arrow syntax unnecessary and the idea that "function" is too long

Oliver Hunt oliver at apple.com
Tue May 10 12:49:09 PDT 2011


As much as I'm opposed to the idea of keyword shortening for the sake of keyword shortening, the more i think about it, the less i like the arrow syntax.

I think I'd simply prefer a prefix character to the infix arrow operator, mostly from a readability stand point but i have a few other issues i'll go into later.  When I read the examples in the wiki I simply find it unpleasant and difficult, I can't put my finger on the specific reason either alas :(

I think I'd prefer the #{ expr } or #(args...){ expr } syntaxes simply to ease linear reading of code.  That said they seem to introduce ambiguity with the Records strawman, but on the other hand i'm not too fond of records or even really the tuple strawmen so maybe this isn't necessarily problem.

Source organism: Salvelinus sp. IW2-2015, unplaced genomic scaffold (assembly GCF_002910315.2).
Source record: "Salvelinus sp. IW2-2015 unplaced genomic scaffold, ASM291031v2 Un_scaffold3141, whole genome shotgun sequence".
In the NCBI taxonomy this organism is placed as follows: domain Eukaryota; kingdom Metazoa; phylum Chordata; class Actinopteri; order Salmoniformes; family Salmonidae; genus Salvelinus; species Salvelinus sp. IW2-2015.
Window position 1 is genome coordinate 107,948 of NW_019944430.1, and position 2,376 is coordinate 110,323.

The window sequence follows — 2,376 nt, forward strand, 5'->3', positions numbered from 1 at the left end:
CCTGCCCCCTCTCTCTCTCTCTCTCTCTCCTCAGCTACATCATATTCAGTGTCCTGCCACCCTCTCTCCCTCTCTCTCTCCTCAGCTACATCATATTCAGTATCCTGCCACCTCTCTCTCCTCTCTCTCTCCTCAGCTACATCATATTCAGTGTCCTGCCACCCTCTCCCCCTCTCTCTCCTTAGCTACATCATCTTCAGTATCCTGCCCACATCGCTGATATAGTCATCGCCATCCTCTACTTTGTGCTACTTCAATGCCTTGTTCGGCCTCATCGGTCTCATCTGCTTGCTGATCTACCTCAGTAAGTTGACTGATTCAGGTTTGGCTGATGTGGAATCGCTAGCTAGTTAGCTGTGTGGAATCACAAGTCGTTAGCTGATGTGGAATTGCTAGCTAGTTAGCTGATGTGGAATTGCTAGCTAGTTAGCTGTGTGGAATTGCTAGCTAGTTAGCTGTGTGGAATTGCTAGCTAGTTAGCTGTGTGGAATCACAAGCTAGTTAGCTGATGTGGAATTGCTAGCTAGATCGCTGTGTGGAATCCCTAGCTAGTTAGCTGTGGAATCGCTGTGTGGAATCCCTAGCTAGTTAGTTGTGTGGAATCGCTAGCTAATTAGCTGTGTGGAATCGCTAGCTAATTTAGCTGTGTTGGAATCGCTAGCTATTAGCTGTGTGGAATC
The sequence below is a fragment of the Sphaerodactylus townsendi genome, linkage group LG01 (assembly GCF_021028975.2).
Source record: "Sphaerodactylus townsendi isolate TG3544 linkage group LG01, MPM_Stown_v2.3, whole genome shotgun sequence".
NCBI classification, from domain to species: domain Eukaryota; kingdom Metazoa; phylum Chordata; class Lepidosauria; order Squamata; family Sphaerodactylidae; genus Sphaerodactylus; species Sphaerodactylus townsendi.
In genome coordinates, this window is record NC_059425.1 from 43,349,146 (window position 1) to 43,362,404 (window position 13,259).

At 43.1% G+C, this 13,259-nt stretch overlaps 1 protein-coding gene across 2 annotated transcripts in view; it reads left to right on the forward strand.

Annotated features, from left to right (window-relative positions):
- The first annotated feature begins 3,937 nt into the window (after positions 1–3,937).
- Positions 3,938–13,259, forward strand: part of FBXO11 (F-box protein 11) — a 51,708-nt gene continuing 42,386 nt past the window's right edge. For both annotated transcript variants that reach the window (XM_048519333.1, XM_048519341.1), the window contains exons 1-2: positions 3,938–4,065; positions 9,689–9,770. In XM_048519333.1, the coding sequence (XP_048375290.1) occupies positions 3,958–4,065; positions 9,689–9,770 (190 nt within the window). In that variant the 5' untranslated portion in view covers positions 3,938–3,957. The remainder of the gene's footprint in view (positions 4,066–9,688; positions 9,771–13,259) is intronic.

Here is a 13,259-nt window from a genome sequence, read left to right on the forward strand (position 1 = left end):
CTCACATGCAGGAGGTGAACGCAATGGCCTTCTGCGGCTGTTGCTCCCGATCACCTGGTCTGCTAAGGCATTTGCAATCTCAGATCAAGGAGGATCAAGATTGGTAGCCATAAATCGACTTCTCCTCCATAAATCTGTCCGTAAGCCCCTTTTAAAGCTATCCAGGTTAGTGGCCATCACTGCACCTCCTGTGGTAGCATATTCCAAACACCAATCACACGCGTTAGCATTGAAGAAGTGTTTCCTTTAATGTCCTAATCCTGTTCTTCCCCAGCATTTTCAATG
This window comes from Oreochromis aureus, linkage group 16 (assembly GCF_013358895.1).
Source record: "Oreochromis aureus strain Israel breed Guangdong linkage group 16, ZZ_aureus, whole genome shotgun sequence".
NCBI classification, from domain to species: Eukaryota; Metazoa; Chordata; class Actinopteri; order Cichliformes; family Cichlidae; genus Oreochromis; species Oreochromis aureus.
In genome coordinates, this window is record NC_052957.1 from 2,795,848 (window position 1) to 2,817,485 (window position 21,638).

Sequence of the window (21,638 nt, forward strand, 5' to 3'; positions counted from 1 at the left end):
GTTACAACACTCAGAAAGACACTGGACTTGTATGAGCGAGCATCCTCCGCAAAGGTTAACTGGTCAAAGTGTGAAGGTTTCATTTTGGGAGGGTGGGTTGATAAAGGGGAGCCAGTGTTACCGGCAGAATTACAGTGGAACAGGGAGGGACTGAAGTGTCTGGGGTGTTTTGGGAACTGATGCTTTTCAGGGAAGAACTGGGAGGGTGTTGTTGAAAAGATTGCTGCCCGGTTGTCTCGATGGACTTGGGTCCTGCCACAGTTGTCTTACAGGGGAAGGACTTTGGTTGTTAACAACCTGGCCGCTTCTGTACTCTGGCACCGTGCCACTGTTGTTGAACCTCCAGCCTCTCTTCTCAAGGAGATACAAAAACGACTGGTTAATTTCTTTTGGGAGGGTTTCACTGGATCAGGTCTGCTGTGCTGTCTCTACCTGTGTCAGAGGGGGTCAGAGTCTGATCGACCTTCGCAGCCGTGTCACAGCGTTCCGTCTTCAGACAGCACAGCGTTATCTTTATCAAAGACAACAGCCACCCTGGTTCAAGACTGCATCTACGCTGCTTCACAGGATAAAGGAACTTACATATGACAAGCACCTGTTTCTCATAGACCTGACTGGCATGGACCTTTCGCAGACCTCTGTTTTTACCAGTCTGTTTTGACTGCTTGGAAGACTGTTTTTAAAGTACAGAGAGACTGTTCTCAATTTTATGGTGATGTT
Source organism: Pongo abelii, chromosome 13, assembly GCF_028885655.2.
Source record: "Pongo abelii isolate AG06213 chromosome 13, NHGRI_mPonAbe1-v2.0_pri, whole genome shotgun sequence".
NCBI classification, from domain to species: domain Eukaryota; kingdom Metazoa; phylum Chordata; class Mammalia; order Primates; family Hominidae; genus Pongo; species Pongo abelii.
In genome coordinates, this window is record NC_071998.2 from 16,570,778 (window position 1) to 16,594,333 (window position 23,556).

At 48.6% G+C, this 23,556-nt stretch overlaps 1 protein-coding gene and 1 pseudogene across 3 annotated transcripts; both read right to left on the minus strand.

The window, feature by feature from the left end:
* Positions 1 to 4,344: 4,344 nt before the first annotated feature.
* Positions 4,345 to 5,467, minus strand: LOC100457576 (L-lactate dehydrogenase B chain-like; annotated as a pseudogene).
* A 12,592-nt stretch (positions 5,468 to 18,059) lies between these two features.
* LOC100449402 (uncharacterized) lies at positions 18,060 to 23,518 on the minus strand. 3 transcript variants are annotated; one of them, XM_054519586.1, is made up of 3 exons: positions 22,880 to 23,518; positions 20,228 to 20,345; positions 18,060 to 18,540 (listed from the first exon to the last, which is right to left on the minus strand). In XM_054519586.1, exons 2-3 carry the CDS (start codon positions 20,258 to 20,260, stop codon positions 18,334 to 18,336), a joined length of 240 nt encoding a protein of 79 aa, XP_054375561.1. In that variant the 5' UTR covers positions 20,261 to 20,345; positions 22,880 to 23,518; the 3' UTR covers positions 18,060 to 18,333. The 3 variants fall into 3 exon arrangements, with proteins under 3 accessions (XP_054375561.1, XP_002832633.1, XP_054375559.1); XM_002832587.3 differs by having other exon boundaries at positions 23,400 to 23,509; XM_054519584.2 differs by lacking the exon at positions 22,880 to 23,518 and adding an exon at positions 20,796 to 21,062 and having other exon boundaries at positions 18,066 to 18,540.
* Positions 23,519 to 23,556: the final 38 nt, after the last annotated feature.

That said this is kind of bikeshed-y (as B said in twitter)

Honestly these are the big issues I see in JS.current that I'd like to see fixed in JS.next:
 * Array functions (and by proxy list comprehensions) all return Arrays.  I think fixing this is necessary, esp. in the context of iterators existing.
 * for in enumeration with iterators is an icky problem that needs to be resolved.
 * Generalised object subtyping
 * Probably Mark's simple map and set APIs -- these can be implemented in JS, but I suspect much more efficiently by the host vm.  I thought about just doing hashCode() (or whatever) but i'm not sure how v8 would do the hashcodes without obviously increasing memory use.  I presume it's a solved problem (as Java and .NET etc can do it) but a quick Bing (i shall make this a verb!!) for details didn't seem to show much useful info.

--Oliver

On May 9, 2011, at 6:04 PM, Brendan Eich wrote:

> On May 7, 2011, at 1:37 AM, Jorge wrote:
> 
>> But if I wanted a shorter syntax, I would no doubt choose ruby blocks' syntax, it's even shorter yet and it's familiar already to millions of programmers.
> 
> Ruby and Smalltalk before it had blocks for most of their usable lives. JS does not. Having break, continue, return, this, arguments, and perhaps other features of JS change meaning in a block to refer to aspects of the outer function's activation (if still active) is a big change. It adds new runtime error cases. It's certainly not simpler than shorter function syntax.
> 
> Not all JS hackers are Rubyists.
> 
> /be
> 
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